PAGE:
[2195]
I like him not, nor stands it safe with vs, To let his madnesse range. Therefore prepare you, I your Commission will forthwith dispatch, And he to England shall along with you: The termes of our estate, may not endure
[2200]
Hazard so dangerous as doth hourely grow Out of his Lunacies.
Guild. We will our selues prouide: Most holie and Religious feare it is To keepe those many many bodies safe
[2205]
That liue and feede vpon your Maiestie.
Rosin. The single And peculiar life is bound With all the strength and Armour of the minde, To keepe it selfe from noyance: but much more,
[2210]
That Spirit, vpon whose spirit depends and rests The liues of many, the cease of Maiestie Dies not alone; but like a Gulfe doth draw What's neere it, with it. It is a massie wheele Fixt on the Somnet of the highest Mount,
[2215]
To whose huge Spoakes, ten thousand lesser things Are mortiz'd and adioyn'd: which when it falles, Each small annexment, pettie consequence Attends the boystrous Ruine. Neuer alone Did the King sighe, but with a generall grone.
King.
[2220]
Arme you, I pray you to this speedie Voyage; For we will Fetters put vpon this feare, Which now goes too free‑footed.
Both. We will haste vs. Exeunt Gent. Enter Polonius. Pol. My Lord, he's going to his Mothers Closset:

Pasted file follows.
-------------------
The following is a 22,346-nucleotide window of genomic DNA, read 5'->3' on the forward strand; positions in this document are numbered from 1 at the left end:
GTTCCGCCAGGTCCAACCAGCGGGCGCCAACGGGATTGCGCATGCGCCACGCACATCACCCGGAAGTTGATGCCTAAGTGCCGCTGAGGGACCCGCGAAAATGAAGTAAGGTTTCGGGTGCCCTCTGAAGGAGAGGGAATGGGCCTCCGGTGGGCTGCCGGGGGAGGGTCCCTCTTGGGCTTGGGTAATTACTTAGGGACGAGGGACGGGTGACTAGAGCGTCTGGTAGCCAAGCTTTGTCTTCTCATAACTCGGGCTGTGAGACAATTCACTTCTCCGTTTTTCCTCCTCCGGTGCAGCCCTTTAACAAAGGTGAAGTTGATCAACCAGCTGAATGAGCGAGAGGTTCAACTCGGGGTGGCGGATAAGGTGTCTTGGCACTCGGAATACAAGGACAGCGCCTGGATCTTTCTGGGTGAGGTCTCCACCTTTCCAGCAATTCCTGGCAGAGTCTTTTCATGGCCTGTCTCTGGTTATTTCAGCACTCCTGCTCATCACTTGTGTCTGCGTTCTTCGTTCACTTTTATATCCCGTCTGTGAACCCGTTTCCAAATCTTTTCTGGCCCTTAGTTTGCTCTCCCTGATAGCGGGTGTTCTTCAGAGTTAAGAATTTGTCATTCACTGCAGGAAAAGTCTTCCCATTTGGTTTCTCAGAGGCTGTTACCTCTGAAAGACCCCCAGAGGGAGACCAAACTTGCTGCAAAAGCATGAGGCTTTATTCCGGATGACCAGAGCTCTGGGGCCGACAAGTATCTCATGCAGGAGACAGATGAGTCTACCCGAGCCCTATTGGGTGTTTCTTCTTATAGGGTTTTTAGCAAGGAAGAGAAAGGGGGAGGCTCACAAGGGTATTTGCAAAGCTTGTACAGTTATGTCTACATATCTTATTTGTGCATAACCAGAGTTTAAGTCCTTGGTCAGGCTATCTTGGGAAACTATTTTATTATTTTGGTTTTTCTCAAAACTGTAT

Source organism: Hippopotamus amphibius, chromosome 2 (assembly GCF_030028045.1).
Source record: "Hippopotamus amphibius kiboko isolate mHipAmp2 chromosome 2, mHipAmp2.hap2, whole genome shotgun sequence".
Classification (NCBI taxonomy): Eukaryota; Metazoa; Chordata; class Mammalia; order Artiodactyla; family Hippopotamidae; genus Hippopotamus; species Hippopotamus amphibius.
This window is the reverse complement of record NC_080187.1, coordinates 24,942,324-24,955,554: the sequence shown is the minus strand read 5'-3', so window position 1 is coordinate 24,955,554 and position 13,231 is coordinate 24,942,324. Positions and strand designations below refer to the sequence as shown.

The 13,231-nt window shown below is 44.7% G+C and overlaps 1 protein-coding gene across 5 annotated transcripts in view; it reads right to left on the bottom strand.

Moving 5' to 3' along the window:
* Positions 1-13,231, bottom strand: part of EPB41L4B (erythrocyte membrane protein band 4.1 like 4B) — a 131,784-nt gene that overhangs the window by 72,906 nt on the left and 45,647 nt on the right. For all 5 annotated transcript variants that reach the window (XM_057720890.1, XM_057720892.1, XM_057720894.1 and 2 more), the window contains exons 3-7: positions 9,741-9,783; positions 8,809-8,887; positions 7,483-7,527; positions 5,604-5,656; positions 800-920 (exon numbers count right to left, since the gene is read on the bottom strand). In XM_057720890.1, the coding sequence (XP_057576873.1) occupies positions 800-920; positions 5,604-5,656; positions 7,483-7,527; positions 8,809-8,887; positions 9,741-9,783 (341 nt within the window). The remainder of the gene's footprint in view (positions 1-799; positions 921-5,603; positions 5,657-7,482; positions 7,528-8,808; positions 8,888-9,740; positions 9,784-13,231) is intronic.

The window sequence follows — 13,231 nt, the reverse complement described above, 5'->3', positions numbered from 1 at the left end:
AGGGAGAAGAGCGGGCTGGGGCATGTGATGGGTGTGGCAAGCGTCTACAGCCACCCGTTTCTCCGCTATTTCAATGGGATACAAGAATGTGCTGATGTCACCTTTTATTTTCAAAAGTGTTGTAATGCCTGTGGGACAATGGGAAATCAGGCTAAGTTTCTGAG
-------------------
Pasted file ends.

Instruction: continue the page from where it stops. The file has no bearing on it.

[2225]
Behinde the Arras Ile conuey my selfe To heare the Processe. Ile warrant shee'l tax him home, And as you said, and wisely was it said, 'Tis meete that some more audience then a Mother, Since Nature makes them partiall, should o're‑heare
[2230]
The speech of vantage. Fare you well my Liege, Ile call vpon you ere you go to bed, And tell you what I know.
King. Thankes deere my Lord. Oh my offence is ranke, it smels to heauen.
[2235]
It hath the primall eldest curse vpon't, A Brothers murther. Pray can I not, Though inclination be as sharpe as will: My stronger guilt, defeats my strong intent, And like a man to double businesse bound,
[2240]
I stand in pause where I shall first begin, And both neglect; what if this cursed hand Were thicker then it selfe with Brothers blood, Is there not Raine enough in the sweet Heaue s To wash it white as Snow? Whereto serues mercy,